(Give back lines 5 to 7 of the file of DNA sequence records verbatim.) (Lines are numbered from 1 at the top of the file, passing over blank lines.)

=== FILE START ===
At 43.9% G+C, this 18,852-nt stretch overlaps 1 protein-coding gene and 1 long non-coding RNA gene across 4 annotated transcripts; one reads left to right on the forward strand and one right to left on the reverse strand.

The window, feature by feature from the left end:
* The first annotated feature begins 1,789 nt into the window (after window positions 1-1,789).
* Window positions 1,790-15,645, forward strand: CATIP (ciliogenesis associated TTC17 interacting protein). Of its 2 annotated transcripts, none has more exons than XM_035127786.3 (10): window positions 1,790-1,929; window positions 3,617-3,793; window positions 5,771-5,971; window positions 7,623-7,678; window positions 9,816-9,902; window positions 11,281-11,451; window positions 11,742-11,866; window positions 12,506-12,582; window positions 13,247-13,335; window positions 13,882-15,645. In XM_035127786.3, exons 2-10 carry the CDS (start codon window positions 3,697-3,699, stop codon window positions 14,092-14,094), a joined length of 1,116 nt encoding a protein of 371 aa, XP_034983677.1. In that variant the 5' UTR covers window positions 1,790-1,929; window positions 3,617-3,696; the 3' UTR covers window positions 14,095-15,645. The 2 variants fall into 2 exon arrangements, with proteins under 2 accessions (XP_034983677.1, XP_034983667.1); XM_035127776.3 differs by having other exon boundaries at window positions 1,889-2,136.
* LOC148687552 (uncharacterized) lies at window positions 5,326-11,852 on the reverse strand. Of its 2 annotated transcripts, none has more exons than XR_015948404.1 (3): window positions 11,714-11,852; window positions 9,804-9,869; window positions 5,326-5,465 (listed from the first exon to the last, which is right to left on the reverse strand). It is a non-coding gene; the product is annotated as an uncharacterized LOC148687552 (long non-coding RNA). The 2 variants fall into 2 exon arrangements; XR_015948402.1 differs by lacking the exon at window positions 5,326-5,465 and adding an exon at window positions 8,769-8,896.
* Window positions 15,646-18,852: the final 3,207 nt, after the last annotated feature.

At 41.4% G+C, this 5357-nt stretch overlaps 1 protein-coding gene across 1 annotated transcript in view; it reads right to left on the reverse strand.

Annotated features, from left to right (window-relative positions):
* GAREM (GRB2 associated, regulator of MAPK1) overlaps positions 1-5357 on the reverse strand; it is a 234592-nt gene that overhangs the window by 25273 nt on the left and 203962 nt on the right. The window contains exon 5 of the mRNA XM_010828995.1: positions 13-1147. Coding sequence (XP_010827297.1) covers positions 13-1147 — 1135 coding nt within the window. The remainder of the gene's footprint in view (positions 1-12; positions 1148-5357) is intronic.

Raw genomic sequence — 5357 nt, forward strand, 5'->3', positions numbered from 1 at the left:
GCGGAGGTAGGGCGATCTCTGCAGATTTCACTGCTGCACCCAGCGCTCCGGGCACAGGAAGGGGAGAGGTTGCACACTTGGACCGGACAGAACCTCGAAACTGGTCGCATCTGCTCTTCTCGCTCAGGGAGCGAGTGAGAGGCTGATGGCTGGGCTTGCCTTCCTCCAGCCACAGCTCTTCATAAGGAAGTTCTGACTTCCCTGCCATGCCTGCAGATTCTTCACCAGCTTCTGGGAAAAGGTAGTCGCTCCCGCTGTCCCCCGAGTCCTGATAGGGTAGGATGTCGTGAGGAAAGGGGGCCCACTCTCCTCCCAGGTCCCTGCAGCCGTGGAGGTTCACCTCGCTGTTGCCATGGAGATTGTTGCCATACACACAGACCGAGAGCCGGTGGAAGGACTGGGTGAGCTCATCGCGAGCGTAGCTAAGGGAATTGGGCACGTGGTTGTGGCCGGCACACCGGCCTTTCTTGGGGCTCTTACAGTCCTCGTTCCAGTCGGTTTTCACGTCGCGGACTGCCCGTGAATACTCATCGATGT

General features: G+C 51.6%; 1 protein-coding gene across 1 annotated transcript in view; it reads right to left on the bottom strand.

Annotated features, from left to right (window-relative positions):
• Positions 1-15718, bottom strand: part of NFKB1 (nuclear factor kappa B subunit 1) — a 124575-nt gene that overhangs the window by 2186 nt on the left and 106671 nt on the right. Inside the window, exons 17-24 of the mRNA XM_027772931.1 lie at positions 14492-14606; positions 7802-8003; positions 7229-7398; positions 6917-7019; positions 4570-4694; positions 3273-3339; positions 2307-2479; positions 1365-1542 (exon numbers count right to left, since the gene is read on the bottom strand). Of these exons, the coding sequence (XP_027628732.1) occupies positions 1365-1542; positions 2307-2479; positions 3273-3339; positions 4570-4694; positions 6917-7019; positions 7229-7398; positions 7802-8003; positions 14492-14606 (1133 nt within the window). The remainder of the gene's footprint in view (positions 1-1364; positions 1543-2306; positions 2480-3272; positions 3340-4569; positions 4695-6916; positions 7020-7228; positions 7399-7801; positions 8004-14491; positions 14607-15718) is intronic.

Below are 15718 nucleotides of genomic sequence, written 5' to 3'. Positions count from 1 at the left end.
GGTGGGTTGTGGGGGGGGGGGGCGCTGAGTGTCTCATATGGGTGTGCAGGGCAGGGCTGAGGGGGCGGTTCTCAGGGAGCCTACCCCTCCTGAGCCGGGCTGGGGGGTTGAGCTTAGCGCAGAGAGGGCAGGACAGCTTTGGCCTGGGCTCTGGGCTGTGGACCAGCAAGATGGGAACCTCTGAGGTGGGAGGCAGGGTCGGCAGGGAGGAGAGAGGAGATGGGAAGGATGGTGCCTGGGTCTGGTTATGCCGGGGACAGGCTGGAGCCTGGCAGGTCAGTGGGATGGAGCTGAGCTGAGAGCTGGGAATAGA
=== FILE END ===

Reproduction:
* LOC148687552 (uncharacterized) lies at window positions 5,326-11,852 on the reverse strand. Of its 2 annotated transcripts, none has more exons than XR_015948404.1 (3): window positions 11,714-11,852; window positions 9,804-9,869; window positions 5,326-5,465 (listed from the first exon to the last, which is right to left on the reverse strand). It is a non-coding gene; the product is annotated as an uncharacterized LOC148687552 (long non-coding RNA). The 2 variants fall into 2 exon arrangements; XR_015948402.1 differs by lacking the exon at window positions 5,326-5,465 and adding an exon at window positions 8,769-8,896.
* Window positions 15,646-18,852: the final 3,207 nt, after the last annotated feature.

At 41.4% G+C, this 5357-nt stretch overlaps 1 protein-coding gene across 1 annotated transcript in view; it reads right to left on the reverse strand.